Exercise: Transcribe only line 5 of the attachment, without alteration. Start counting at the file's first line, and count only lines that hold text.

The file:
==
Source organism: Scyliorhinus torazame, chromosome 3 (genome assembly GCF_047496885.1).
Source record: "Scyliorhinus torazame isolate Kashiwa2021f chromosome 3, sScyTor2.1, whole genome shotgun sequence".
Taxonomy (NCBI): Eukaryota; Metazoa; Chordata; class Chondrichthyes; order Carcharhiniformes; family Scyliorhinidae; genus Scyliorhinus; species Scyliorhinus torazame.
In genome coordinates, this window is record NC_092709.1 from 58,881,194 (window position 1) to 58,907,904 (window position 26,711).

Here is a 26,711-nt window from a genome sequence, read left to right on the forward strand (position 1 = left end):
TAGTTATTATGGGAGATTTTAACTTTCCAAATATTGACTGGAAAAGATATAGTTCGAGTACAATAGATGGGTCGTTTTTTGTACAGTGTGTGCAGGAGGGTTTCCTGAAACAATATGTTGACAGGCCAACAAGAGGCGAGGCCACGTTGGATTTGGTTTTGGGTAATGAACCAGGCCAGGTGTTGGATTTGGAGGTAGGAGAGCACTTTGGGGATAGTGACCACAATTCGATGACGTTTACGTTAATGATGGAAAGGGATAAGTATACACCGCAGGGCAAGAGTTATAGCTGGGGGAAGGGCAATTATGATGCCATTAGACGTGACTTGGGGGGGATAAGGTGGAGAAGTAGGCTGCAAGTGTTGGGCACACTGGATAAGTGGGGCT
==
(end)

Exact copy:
Here is a 26,711-nt window from a genome sequence, read left to right on the forward strand (position 1 = left end):